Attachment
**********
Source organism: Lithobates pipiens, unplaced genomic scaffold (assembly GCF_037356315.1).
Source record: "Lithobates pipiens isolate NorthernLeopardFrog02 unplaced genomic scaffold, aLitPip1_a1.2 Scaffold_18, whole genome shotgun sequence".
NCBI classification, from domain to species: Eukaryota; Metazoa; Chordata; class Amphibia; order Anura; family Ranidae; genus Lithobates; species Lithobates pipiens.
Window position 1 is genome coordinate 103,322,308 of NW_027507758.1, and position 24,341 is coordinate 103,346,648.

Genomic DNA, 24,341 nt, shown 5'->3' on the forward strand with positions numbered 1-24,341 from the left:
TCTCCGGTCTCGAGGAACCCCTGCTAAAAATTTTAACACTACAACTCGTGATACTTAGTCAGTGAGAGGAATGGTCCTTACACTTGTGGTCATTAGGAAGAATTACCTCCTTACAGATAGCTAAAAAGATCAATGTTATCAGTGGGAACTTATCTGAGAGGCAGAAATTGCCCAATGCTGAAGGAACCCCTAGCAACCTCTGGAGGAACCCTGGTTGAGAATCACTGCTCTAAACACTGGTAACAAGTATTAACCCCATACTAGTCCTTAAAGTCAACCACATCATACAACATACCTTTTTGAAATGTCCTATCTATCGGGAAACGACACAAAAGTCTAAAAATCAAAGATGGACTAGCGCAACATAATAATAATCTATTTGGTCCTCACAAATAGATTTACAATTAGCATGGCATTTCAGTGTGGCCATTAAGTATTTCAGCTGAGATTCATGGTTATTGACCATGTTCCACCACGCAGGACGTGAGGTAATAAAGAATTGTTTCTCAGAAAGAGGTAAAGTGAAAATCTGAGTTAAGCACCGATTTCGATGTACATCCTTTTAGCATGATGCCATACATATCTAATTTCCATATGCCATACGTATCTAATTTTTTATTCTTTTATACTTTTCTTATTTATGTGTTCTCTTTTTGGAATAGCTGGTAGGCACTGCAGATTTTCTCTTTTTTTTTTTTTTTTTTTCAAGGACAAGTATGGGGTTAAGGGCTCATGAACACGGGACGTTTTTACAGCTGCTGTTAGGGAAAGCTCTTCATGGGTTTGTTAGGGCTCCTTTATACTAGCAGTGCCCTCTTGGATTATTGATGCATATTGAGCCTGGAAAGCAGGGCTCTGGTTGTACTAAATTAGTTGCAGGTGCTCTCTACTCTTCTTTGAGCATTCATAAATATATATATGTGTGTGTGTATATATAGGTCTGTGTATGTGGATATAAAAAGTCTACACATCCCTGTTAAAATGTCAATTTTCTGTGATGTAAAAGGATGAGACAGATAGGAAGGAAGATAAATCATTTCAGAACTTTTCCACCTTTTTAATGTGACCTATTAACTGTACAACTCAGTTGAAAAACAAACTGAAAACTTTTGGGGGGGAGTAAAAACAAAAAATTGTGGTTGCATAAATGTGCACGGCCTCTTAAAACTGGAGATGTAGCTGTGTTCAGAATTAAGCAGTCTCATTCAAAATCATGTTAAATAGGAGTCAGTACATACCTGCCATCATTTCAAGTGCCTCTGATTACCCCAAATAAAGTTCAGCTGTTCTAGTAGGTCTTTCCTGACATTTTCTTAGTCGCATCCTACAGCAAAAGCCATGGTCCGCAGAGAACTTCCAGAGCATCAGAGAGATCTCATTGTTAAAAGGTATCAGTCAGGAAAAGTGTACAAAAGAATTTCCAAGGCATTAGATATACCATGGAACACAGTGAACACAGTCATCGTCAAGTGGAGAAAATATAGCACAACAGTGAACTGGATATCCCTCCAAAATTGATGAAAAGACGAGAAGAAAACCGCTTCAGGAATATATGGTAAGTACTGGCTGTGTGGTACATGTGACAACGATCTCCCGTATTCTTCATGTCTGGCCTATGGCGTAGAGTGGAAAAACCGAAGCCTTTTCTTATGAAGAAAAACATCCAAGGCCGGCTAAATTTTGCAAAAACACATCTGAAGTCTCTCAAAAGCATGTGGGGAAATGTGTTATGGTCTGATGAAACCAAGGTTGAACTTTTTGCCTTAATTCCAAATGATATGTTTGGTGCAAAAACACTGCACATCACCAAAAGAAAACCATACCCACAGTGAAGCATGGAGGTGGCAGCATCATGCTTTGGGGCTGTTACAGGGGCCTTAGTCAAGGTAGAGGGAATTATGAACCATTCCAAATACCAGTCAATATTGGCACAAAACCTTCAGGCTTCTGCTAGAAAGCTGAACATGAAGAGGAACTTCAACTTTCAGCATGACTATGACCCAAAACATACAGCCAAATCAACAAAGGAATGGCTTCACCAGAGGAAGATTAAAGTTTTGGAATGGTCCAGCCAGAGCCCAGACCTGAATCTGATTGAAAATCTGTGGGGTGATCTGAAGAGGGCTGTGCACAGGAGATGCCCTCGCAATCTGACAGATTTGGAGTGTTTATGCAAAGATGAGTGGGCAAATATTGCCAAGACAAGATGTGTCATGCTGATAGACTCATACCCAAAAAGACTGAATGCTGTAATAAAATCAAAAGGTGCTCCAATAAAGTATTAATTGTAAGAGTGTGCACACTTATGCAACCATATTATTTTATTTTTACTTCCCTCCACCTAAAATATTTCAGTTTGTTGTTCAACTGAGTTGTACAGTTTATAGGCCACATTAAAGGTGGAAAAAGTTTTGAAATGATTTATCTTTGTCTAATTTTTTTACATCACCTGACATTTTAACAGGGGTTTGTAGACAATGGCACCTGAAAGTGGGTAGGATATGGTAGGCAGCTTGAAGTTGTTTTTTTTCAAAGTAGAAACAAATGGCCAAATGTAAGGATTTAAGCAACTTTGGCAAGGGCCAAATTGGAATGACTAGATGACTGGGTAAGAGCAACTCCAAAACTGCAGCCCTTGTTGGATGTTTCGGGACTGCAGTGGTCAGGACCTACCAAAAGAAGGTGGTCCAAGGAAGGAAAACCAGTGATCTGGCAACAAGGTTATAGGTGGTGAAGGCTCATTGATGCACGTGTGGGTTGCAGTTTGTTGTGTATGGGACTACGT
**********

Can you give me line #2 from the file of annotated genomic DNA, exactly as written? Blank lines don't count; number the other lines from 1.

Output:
Source record: "Lithobates pipiens isolate NorthernLeopardFrog02 unplaced genomic scaffold, aLitPip1_a1.2 Scaffold_18, whole genome shotgun sequence".